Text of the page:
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Tibet: Treasures From the Roof of the World

Thangka of Shakya Yeshe
China, Ming Dynasty, Xuande reign (1426-1435)
H: 108 cm; W: 63.5 cm
Thangka of Shakya Yeshe

Norbulingka Palace Collection

Published: Precious Deposits, vol. 3, pp. 150-151, no. 55

Shown here are two imperially-commissioned portraits of the prominent Lama Shakya Yeshe (1354-1435), one of the eight greatest disciples of Tsongkhapa, the founder of the Gelug order. In 1408, Emperor Yongle, of the Ming Dynasty, sent an invitation to Tsongkhapa to visit the Ming capital. Tsongkhapa refused the invitation, so in 1413, Yongle sent a second invitation. This time, Tsongkhapa delegated Shakya Yeshe, who arrived in Nanjing the next year. There, he built temples, initiated monks and, in 1415, was given the title Da Ci Fawang (Tibetan: Byams chen chos rje, "Dharma King of Great Loving Kindness"), one of several princely religious titles given by Yongle to great Tibetan Lamas. Shakya Yeshe received bountiful gifts from Emperor Yongle, including a black hat, which is clearly visible in the second of his two portraits included in this exhibition (see no. 10). Shakya Yeshe, renowned for his fund-raising abilities, used the gifts he brought back from China to help found Sera Monastery in 1419.

In 1429, Shakya Yeshe returned to China, during the reign of Emperor Xuande (1426-1435), this time to the new northern capital at Beijing, where he demonstrated his abilities as a healer by curing the emperor's ills. He also toured the sacred mountain Wutaishan, Mongolia, and Amdo (present-day Qinghai province). In 1434, the emperor granted him another, even more exalted title (consisting of thirty-eight Chinese characters). The next year, in 1435, he died on his way home to Tibet.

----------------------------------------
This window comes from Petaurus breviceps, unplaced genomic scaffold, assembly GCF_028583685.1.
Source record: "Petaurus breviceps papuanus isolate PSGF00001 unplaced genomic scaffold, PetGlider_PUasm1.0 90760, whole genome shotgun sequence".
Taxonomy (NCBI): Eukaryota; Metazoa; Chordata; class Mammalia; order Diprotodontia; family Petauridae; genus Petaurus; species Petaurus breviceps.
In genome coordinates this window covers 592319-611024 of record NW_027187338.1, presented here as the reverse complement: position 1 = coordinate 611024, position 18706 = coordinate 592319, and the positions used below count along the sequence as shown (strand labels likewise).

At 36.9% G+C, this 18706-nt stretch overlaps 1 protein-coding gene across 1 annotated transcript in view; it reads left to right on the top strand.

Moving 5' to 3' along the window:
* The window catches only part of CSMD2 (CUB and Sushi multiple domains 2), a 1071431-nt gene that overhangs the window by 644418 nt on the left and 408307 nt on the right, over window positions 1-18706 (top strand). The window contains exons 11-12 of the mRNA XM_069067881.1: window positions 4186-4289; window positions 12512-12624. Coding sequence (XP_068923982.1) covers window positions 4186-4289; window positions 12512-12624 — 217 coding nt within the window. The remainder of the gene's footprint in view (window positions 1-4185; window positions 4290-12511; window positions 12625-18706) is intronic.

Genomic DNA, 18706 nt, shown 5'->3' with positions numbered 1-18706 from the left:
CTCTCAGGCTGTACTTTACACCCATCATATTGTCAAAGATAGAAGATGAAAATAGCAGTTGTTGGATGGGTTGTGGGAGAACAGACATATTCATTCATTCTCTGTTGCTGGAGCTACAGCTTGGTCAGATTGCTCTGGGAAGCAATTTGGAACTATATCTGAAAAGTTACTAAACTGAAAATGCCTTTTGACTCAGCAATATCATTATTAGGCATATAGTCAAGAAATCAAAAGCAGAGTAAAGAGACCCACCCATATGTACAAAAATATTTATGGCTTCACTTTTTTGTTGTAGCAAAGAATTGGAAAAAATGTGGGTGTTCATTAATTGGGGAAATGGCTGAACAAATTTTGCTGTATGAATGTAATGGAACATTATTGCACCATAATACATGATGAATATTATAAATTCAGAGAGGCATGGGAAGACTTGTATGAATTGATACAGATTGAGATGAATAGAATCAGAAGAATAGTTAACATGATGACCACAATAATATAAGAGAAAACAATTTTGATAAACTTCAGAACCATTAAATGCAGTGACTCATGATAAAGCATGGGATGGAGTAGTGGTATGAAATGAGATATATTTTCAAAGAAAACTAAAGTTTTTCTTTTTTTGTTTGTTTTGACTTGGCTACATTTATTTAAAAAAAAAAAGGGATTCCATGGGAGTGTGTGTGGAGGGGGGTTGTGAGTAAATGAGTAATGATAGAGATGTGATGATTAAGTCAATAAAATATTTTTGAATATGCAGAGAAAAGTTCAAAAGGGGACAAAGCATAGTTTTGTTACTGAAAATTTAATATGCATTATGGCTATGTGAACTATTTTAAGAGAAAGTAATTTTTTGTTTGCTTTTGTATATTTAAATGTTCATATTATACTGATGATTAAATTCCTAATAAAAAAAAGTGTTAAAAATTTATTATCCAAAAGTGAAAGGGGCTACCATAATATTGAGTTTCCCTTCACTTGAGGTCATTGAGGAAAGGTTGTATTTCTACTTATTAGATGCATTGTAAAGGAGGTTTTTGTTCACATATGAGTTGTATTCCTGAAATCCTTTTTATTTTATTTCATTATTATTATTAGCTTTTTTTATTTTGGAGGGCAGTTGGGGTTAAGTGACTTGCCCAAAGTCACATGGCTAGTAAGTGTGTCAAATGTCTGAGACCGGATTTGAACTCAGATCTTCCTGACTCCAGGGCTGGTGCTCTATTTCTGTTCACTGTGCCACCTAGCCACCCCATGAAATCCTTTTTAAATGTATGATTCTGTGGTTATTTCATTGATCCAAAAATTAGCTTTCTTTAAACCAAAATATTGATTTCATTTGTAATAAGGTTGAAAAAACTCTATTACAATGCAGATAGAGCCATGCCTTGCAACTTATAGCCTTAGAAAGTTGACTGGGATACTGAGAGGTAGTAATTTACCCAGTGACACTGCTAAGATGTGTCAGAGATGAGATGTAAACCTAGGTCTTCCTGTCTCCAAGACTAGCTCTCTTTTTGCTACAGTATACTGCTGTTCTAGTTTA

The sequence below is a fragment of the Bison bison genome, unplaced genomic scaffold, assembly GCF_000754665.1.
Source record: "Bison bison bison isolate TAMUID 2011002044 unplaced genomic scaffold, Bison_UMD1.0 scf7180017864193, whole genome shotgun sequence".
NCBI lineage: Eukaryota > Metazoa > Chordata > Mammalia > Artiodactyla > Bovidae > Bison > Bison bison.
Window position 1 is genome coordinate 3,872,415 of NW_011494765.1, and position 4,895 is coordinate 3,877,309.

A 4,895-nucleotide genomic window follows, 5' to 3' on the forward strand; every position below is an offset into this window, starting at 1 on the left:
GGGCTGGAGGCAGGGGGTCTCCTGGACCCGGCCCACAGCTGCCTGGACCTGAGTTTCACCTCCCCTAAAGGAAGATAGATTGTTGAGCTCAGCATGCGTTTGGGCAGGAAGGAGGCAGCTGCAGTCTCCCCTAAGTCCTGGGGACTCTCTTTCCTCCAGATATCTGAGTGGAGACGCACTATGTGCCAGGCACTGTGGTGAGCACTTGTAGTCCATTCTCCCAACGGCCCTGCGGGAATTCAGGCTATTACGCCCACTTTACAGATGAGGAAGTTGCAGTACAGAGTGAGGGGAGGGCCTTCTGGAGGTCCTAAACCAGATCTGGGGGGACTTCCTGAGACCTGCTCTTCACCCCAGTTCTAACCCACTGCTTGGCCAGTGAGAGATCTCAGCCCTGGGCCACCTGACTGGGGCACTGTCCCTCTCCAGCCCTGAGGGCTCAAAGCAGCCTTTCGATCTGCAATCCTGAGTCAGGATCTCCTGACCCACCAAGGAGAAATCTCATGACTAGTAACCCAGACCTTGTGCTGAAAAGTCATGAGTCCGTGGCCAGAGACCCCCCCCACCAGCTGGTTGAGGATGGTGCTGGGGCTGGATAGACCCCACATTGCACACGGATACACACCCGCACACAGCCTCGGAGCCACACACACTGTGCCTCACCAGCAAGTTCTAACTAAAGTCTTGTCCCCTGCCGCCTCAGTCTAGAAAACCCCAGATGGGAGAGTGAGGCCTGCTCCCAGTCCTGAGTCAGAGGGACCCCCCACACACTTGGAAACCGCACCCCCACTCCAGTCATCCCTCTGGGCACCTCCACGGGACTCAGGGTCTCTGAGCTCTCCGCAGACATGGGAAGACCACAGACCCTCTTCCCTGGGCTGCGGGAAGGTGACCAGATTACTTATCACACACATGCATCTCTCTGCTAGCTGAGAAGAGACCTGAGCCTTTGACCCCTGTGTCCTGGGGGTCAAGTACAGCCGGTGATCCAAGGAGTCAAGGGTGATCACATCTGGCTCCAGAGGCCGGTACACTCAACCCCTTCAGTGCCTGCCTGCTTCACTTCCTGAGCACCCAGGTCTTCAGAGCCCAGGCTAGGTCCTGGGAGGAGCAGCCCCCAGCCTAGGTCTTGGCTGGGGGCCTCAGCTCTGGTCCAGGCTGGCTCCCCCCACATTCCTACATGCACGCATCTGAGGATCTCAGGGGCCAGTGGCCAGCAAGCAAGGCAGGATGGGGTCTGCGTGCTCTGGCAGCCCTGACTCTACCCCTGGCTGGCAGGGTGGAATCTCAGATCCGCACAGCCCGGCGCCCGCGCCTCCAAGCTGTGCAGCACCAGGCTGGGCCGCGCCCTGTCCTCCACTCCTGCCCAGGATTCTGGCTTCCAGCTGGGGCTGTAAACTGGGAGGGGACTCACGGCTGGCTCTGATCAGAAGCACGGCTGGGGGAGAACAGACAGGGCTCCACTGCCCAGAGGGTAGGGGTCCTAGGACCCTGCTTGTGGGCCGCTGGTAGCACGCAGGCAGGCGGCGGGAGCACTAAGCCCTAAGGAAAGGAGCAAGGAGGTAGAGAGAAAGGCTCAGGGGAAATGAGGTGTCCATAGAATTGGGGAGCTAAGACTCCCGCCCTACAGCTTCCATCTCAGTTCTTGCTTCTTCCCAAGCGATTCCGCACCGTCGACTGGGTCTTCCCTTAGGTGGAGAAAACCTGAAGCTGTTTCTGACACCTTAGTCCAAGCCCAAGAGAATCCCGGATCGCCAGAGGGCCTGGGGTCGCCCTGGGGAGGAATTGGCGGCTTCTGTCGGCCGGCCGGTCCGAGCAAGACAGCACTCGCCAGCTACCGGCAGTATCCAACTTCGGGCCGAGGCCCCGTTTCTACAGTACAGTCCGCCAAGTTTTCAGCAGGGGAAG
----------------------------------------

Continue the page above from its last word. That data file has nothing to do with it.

The earlier of these two images (see no. 9) is embroidered silk and shows the Lama as a younger man, seated in meditation on a lotus throne, with his hands in a gesture of preaching, carrying two lotuses at shoulder level, which support the bell and vajra. His hair is knotted into a chignon and he wears a three-leaf crown. He is surrounded by an elaborate "throne of glory," surmounted by Garuda (the mount of the Indian deity Vishnu and enemy of the nagas). In the upper corners of the embroidered portrait are images of White Tara and Vajradhara. The portrait was apparently remounted with embroidered silk that was once part of a Qing Dynasty imperial robe.

The second and later of these two portraits is a slit-silk tapestry, which can be dated to the Xuande period (1426-1435), on the basis of the lengthy, woven title, which appears in both Chinese and Tibetan. This portrait shows Shakya Yeshe in the same posture and gesture as the first portrait, but here, he is cloaked in a sumptuously detailed robe with dragon designs and wears the Five-Buddha black hat (three Buddhas are visible here), recorded as a gift from Emperor Yongle. He sits on a Chinese-style throne similar to those seen in Ming Dynasty imperial portraits. On a typical Ming-style red lacquer table behind him, are an incense burner in the form of an ancient bronze vessel and an incense container. The large red seal that dominates the space above Shakya Yeshe's right shoulder replicates the Chinese-language seal given to him by Emperor Xuande.


Detail view

all images and text © Bowers Museum and Tibet Museum

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